This has been an unusual year for all of us. Every month has been packed with tragedies, which for many got only worse with time, and for some better. The pandemic locked us all in, exposing us to a new world, and challenging us to a new normal which many of us are still struggling to live in.
When WHO declared the strain of the SARS-CoV-2 virus as a global pandemic, I was observing my Lenten abstinence and occasional fasts, and looking forward to go shopping for easter eggs and special chocolate to treat myself to on Easter Sunday. All those hopes came crumbling down. Yet, I tried to stay optimistic and enjoyed my new found solace. But things only went downhill from there, and living at that time in the United States did not make it any better. I hoped to be back home, safe and sound, as soon as possible and perhaps be able to venture out in the open in time for my 22nd birthday. But that wasn't meant to be and ever since then, I kept a countdown for when I can go out in the open to celebrate Christmas — the festive glee, shopping for home decors and gifts, and, very importantly, return to church to participate in the Eucharistic celebration with a large gathering. But with the advent and rise of tide of the second wave, my hopes for Advent also began falling, and plumetting. And so, Christmas for the first time ever in my life is behind closed doors. And the doors, which only open for my dad coming back from work or shopping, and for urgent maintenance work, may remain closed to your big, cheerful self and thoughtful presents.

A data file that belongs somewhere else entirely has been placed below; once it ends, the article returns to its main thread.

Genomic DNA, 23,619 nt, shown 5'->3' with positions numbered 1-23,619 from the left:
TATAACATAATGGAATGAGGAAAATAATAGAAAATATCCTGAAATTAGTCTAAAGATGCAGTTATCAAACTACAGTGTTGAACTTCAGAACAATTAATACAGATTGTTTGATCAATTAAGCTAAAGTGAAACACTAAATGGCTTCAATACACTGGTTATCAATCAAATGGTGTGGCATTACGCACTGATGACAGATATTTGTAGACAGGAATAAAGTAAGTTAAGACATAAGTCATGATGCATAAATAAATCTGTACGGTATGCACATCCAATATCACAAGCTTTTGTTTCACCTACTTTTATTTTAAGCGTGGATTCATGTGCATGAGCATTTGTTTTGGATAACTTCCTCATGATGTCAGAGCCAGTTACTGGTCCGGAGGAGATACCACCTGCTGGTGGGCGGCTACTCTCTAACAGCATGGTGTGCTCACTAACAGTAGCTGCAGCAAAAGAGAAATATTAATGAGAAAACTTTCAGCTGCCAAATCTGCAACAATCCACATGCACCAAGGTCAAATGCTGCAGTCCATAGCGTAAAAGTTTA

I always look forward to when I can write and mail letters to you and open up the reply wrapped in pretty paper, albeit knowing the reality behind the Santa Claus. It’s a warm feeling, which only grew warmer since my visit to your office and land in Finland last summer. However, given the pandemic and the extra precautions we have been following, I don’t think my mom’s OCD can handle more packages unless they are necessary to our survival.
Yes, saying it out loud makes it seem like a bleak Christmas. But if baby Jesus could sleep in a manger with the mooing cattle constantly disturbing his sleep, I can celebrate Christmas with no gifts. And after all, isn’t Christmas more about giving than receiving anyways?
The pandemic has shown me what the world desperately needs, and the havoc it has wrecked has made us a more resilient race. Celebrating Christmas indoors will not stop us from being magnanimous in our wishes, and gifts of love and joy for those who need it. We unfortunately don’t have a Happy Prince with a swallow as his buddy, so if it was up to me I would tell you to give my share of presents to those who would need it more than me. So in this letter, I ask you maybe cross off my name from the list this time? I guess I have got more than enough gifts this year and was one of the lucky ones who had a safe passage home, no want for my essential needs, and uninterrupted access to education.
Oh Dear Santa, this Christmas is very different for you as well. Maybe you’re quarantined in a snow-globe to test negative before riding across the world on your sleigh of nine-reindeer-power (or more… Rudolph’s song is quite old and has never changed with the times of increasing horse power) when you receive my letter. I sincerely hope you’re staying well and safe given your advancing age, and so are your pixies.
The vaccination has become a great Christmas gift for many of us, and I still wait patiently for my first shot. Though the good tidings of news of medical advancement and reducing numbers are now overshadowed by the outbreak of a new strain of the virus, I am trying to stay positive equipped by prayers and courage to move forward, staying put behind closed doors for waves of the disease to recede.
With the hopes of a better 2021, and the gratitude of being with my family and counting my blessings I look forward to Friday, December 25. Merry Christmas, Dear Santa Claus.